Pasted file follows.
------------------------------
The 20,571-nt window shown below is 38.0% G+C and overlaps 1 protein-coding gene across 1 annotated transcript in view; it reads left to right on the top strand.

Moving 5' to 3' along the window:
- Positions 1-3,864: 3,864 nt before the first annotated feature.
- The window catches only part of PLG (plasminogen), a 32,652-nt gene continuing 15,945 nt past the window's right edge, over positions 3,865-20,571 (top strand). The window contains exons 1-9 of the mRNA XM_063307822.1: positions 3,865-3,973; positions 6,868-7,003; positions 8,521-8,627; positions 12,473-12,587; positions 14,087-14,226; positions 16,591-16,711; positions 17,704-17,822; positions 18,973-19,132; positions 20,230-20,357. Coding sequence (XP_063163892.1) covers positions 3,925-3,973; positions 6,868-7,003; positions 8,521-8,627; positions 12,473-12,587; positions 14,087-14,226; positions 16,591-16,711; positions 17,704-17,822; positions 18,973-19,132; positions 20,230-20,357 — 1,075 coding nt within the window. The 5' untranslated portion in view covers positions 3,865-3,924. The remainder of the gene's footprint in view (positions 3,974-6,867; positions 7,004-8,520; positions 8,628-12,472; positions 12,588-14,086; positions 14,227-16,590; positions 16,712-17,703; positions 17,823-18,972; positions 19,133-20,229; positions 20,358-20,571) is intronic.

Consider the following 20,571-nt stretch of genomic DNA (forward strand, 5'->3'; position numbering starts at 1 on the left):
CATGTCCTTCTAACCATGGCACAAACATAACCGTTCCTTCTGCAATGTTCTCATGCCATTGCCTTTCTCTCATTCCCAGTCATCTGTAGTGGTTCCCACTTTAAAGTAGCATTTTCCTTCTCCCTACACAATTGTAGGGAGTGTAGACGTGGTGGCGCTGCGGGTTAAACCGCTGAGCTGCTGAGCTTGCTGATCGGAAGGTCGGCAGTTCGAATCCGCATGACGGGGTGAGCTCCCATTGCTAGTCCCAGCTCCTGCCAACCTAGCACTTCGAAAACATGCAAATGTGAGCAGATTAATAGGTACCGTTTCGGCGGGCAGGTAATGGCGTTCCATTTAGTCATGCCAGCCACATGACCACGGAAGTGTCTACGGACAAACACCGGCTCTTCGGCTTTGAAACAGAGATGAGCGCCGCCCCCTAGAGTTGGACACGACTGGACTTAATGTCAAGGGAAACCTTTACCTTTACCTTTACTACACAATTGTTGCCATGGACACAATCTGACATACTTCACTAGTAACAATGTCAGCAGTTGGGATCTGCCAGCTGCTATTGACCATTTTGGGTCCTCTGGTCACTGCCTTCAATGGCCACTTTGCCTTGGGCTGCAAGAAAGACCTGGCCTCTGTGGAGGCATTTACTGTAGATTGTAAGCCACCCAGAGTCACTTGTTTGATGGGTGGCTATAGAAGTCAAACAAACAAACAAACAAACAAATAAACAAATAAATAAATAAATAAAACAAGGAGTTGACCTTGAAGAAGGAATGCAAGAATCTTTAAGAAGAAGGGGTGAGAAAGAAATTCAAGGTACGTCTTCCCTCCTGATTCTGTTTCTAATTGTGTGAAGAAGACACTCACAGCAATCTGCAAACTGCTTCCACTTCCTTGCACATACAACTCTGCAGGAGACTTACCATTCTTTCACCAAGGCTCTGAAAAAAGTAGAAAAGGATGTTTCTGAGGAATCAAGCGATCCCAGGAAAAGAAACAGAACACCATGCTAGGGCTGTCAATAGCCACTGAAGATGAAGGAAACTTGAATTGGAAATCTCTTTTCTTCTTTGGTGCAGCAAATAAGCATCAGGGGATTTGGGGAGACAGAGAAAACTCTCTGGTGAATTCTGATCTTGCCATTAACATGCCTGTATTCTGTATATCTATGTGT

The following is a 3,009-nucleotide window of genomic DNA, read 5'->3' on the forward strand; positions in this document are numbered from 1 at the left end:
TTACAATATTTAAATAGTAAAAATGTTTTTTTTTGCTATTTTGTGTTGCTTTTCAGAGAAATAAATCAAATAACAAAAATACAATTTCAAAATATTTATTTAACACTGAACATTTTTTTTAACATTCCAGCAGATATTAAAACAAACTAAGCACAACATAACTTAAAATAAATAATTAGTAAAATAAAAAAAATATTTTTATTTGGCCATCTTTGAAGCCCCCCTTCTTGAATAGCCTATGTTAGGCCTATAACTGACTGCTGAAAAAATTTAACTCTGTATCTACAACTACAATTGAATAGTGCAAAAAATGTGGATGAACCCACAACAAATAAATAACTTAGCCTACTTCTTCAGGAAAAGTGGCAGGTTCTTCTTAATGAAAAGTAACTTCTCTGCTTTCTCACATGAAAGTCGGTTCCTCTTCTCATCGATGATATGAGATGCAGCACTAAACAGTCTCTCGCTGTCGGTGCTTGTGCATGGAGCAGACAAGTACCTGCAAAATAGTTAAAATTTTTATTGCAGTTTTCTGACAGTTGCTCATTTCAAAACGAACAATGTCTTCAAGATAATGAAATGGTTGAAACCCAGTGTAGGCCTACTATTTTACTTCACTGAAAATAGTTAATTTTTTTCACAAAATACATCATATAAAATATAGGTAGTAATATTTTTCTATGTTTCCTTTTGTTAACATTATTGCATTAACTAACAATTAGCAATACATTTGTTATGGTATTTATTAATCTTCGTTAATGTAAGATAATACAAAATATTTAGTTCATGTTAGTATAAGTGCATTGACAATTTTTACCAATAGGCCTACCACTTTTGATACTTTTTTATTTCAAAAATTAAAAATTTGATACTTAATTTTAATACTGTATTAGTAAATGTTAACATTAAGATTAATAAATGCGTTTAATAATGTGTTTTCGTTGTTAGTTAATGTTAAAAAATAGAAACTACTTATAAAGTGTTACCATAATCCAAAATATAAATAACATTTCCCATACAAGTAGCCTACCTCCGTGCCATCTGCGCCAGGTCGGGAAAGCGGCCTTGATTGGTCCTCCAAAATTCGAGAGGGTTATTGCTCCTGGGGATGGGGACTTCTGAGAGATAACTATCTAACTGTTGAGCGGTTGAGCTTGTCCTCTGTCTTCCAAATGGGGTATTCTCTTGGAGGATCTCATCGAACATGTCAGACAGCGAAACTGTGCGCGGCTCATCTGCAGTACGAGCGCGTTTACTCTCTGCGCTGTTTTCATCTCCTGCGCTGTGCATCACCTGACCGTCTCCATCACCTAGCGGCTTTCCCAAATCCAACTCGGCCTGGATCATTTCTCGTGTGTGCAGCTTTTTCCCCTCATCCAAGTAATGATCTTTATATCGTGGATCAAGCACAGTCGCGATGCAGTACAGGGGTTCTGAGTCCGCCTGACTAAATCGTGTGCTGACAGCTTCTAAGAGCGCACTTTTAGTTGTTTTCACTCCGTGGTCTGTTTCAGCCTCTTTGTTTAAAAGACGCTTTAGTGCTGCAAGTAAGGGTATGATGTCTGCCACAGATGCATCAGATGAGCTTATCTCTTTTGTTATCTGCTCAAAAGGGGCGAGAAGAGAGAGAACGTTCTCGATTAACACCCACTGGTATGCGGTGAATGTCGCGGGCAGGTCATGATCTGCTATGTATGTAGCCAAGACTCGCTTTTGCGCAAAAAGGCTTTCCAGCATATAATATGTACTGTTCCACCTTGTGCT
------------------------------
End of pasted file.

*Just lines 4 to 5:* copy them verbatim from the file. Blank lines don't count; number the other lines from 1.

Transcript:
- The window catches only part of PLG (plasminogen), a 32,652-nt gene continuing 15,945 nt past the window's right edge, over positions 3,865-20,571 (top strand). The window contains exons 1-9 of the mRNA XM_063307822.1: positions 3,865-3,973; positions 6,868-7,003; positions 8,521-8,627; positions 12,473-12,587; positions 14,087-14,226; positions 16,591-16,711; positions 17,704-17,822; positions 18,973-19,132; positions 20,230-20,357. Coding sequence (XP_063163892.1) covers positions 3,925-3,973; positions 6,868-7,003; positions 8,521-8,627; positions 12,473-12,587; positions 14,087-14,226; positions 16,591-16,711; positions 17,704-17,822; positions 18,973-19,132; positions 20,230-20,357 — 1,075 coding nt within the window. The 5' untranslated portion in view covers positions 3,865-3,924. The remainder of the gene's footprint in view (positions 3,974-6,867; positions 7,004-8,520; positions 8,628-12,472; positions 12,588-14,086; positions 14,227-16,590; positions 16,712-17,703; positions 17,823-18,972; positions 19,133-20,229; positions 20,358-20,571) is intronic.

Consider the following 20,571-nt stretch of genomic DNA (forward strand, 5'->3'; position numbering starts at 1 on the left):